Observations from our Texas roadtrip

We’re back from our Texas Roadtrip. While it wasn’t quite what we had originally planned – we ditched the camping entirely, for instance – we still had a good time and managed to see quite a bit. A few observations gleaned from our trip:

  • It’s great to get back a day early, so you have time to unpack, unwind, collect yourself, and get ready for the shock of going back to work. It feels great to arrive home early enough to unload the car, unpack our bags, get laundry started, and start to get things back to order.
  • Nobody goes to Texas. It was incredible how few out of state license plates we saw on the trip. Usually at national park sites, many if not most, are out of state, plus some Canadian plates mixed in. But not in Texas – only Texans go to Texas parks. I guess that’s not too surprising, as Texas plates are always underrepresented at other national parks.
  • The Alamo is worth a quick stop, but don’t arrive with high hopes and don’t waste your time standing in line. It’s small, surrounded by tourist trap attractions, and let’s face it, only Texans care about this place. It’s a cool place for a photo or two, though, to help alleviate that burning childhood desire to see an inflated icon of the West, and to mark it off the life list.
  • Texas is windy as hell, and it’ll affect how much fun you’ll have at several sites – Fort Davis, Guadalupe Mountains, and Padre Island to name a few. Wind blows.
  • The iPhone 3G is quite possibly the best piece of roadtrip gear ever. We used it to listen to music and audiobooks during the drive, and even streamed an NFL game from a NY radio station. We used the Maps app to calculate driving directions, find restaurants, and even used Street View to preview a site. We typed draft blog posts on its WordPress app, used the clock feature as our morning alarm clock, and updated friends and family using the Twitter and Facebook apps. The camera and a couple of camera apps allowed some quick shots when the camera wasn’t handy. I checked and replied to email, kept up to date on my Reader items, and checked wikipedia for additional information on some of the places we visited. We searched hotel listings and prices, checked photos, and reserved online hotel deals every night – and looked up rewards account numbers. I added tasks to my to do list, blog article ideas to Evernote, and checked the next day’s weather. We kept up to speed on bowl game scores and NFL stats. I even used an app to locate free wifi networks for my MacBook Pro and consulted an app on Texas speed traps. And of course, we used Safari to hit a bunch of other websites. We did all of this on a small, elegant device that fits into my pocket – wow, what a great roadtrip device.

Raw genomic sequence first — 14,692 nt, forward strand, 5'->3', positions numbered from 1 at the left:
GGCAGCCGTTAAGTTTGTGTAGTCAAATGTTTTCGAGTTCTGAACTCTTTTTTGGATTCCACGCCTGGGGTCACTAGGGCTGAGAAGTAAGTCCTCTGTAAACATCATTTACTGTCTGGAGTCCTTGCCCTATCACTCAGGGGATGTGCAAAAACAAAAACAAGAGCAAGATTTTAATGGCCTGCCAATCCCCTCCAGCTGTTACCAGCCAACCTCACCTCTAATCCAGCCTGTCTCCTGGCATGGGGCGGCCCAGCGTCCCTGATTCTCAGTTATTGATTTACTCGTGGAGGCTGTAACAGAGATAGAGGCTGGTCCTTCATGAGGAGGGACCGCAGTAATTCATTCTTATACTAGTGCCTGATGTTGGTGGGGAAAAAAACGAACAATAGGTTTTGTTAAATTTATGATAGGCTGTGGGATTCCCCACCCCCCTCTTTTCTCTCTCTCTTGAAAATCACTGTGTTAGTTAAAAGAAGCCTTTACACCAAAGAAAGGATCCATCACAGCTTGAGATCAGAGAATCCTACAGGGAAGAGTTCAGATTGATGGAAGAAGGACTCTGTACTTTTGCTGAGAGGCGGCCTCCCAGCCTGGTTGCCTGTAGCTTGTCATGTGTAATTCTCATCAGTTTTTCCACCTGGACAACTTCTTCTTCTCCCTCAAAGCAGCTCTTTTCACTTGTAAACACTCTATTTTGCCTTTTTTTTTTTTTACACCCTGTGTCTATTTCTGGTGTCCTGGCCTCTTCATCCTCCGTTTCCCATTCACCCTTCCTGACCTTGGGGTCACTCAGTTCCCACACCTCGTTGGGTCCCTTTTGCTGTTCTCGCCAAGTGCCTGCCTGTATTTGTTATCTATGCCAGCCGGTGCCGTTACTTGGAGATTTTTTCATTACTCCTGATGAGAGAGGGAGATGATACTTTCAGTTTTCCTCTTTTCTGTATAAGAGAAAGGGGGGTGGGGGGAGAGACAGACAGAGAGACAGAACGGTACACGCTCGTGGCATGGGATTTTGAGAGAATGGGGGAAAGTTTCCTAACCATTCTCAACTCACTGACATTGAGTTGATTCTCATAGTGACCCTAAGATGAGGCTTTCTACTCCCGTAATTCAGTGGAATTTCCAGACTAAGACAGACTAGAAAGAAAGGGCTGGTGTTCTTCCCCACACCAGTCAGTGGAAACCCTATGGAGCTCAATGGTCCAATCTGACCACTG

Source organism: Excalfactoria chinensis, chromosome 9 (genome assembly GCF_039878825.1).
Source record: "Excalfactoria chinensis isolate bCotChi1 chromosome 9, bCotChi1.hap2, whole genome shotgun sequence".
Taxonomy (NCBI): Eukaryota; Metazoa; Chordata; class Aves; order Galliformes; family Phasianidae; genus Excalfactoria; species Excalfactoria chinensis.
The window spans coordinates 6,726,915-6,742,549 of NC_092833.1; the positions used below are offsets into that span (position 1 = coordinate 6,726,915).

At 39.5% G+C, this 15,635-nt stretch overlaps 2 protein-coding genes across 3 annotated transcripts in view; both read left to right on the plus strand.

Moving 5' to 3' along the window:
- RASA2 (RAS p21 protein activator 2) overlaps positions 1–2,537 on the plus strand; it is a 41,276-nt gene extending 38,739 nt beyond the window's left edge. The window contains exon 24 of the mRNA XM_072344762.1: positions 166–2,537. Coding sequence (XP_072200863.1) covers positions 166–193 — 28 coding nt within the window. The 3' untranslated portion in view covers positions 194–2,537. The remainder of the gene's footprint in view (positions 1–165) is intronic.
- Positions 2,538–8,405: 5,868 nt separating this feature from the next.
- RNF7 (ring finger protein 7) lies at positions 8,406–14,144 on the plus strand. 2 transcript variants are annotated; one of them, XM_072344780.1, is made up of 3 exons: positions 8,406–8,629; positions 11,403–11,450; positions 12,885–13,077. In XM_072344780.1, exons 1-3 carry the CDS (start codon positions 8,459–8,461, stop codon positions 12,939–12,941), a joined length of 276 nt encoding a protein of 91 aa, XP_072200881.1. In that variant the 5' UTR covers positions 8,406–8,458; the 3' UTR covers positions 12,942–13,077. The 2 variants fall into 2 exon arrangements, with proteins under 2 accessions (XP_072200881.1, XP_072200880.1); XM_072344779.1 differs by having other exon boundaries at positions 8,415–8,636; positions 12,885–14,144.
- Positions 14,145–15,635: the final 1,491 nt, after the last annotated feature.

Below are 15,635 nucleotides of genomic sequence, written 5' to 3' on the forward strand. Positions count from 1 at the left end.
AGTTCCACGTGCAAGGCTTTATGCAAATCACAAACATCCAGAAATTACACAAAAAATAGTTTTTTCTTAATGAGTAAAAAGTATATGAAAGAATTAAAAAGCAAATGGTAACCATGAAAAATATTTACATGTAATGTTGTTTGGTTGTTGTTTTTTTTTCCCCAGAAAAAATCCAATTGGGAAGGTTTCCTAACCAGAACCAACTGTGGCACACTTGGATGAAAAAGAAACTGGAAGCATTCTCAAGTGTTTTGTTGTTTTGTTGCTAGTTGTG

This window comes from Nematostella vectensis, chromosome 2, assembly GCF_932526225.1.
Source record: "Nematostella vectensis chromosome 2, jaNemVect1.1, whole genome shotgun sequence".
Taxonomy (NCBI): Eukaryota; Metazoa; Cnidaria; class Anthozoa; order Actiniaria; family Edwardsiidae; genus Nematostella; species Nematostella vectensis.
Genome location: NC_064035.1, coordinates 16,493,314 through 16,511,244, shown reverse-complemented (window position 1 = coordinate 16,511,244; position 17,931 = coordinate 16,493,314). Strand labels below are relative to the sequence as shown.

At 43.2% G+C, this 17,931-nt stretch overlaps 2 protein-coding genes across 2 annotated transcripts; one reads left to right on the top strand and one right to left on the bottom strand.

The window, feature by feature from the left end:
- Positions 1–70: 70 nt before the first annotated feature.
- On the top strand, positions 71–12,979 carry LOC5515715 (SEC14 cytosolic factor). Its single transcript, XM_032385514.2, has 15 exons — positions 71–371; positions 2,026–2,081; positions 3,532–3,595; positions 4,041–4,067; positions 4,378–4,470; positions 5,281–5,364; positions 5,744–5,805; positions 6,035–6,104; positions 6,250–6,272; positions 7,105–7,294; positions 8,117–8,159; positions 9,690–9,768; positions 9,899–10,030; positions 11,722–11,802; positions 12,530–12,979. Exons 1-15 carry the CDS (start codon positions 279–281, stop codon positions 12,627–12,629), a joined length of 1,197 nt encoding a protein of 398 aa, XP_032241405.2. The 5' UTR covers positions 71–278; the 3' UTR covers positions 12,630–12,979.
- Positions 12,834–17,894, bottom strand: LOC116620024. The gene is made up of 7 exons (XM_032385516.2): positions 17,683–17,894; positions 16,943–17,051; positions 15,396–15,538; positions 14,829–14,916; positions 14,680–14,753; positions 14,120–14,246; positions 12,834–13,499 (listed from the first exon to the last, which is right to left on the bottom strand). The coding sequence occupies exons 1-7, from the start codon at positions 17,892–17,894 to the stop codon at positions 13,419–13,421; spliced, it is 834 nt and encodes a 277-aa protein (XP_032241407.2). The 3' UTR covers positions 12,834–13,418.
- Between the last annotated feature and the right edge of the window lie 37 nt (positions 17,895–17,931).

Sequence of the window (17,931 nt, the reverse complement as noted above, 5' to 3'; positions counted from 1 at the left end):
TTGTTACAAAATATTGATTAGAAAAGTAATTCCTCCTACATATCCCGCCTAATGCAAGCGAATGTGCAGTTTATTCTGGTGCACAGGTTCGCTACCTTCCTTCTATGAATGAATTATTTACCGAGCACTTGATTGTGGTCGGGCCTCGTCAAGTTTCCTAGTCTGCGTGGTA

2 thoughts on “Observations from our Texas roadtrip”

  1. The capitol. I think you would have really liked the capitol in Austin. Did you get to travel there? There are a lot of awesome places to visit there.

    1. Sadly, no.

      When we cut out Big Thicket National Preserve, we also had to cut out Austin. I’ve only heard great things about the city, and the original roadtrip plan had us making a special New Years Eve stop there (it’s pretty rare for us to “schedule” any time in a city on our trip, so that’s definitely a compliment). And the Austin guidebook we got at the library prior to the trip certainly highly recommended visiting the Capitol area. But in the end, we just didn’t have the time to make it happen.

      –By the way, I don’t want to give the impression that we didn’t enjoy the trip – we did.

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